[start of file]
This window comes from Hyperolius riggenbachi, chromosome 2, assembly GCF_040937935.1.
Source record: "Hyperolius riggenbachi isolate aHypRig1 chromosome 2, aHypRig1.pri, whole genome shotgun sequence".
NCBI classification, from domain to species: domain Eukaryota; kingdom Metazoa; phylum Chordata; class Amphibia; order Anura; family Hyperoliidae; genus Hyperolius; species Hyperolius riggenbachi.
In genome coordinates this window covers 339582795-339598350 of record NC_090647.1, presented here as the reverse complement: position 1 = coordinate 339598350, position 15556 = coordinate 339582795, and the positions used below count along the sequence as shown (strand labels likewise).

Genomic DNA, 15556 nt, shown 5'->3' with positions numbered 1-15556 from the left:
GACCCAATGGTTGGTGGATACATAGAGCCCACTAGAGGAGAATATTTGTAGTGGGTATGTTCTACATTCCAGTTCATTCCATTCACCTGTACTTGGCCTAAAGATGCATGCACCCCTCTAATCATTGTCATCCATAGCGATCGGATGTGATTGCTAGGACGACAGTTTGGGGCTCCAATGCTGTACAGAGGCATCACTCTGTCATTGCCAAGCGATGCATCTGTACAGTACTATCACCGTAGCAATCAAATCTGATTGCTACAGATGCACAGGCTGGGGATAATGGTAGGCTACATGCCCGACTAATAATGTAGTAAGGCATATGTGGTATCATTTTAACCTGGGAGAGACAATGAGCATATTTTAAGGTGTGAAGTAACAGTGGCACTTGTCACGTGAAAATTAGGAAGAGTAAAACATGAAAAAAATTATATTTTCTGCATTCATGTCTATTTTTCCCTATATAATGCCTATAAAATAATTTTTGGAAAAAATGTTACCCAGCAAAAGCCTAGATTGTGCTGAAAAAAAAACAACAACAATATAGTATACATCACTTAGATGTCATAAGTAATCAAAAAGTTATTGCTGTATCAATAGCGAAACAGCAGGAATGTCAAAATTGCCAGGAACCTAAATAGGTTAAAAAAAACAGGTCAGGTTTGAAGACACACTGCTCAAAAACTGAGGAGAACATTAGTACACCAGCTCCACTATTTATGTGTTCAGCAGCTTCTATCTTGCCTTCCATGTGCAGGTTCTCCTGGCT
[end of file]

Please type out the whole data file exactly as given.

This window comes from Hyperolius riggenbachi, chromosome 2, assembly GCF_040937935.1.
Source record: "Hyperolius riggenbachi isolate aHypRig1 chromosome 2, aHypRig1.pri, whole genome shotgun sequence".
NCBI classification, from domain to species: domain Eukaryota; kingdom Metazoa; phylum Chordata; class Amphibia; order Anura; family Hyperoliidae; genus Hyperolius; species Hyperolius riggenbachi.
In genome coordinates this window covers 339582795-339598350 of record NC_090647.1, presented here as the reverse complement: position 1 = coordinate 339598350, position 15556 = coordinate 339582795, and the positions used below count along the sequence as shown (strand labels likewise).

Genomic DNA, 15556 nt, shown 5'->3' with positions numbered 1-15556 from the left:
GACCCAATGGTTGGTGGATACATAGAGCCCACTAGAGGAGAATATTTGTAGTGGGTATGTTCTACATTCCAGTTCATTCCATTCACCTGTACTTGGCCTAAAGATGCATGCACCCCTCTAATCATTGTCATCCATAGCGATCGGATGTGATTGCTAGGACGACAGTTTGGGGCTCCAATGCTGTACAGAGGCATCACTCTGTCATTGCCAAGCGATGCATCTGTACAGTACTATCACCGTAGCAATCAAATCTGATTGCTACAGATGCACAGGCTGGGGATAATGGTAGGCTACATGCCCGACTAATAATGTAGTAAGGCATATGTGGTATCATTTTAACCTGGGAGAGACAATGAGCATATTTTAAGGTGTGAAGTAACAGTGGCACTTGTCACGTGAAAATTAGGAAGAGTAAAACATGAAAAAAATTATATTTTCTGCATTCATGTCTATTTTTCCCTATATAATGCCTATAAAATAATTTTTGGAAAAAATGTTACCCAGCAAAAGCCTAGATTGTGCTGAAAAAAAAACAACAACAATATAGTATACATCACTTAGATGTCATAAGTAATCAAAAAGTTATTGCTGTATCAATAGCGAAACAGCAGGAATGTCAAAATTGCCAGGAACCTAAATAGGTTAAAAAAAACAGGTCAGGTTTGAAGACACACTGCTCAAAAACTGAGGAGAACATTAGTACACCAGCTCCACTATTTATGTGTTCAGCAGCTTCTATCTTGCCTTCCATGTGCAGGTTCTCCTGGCT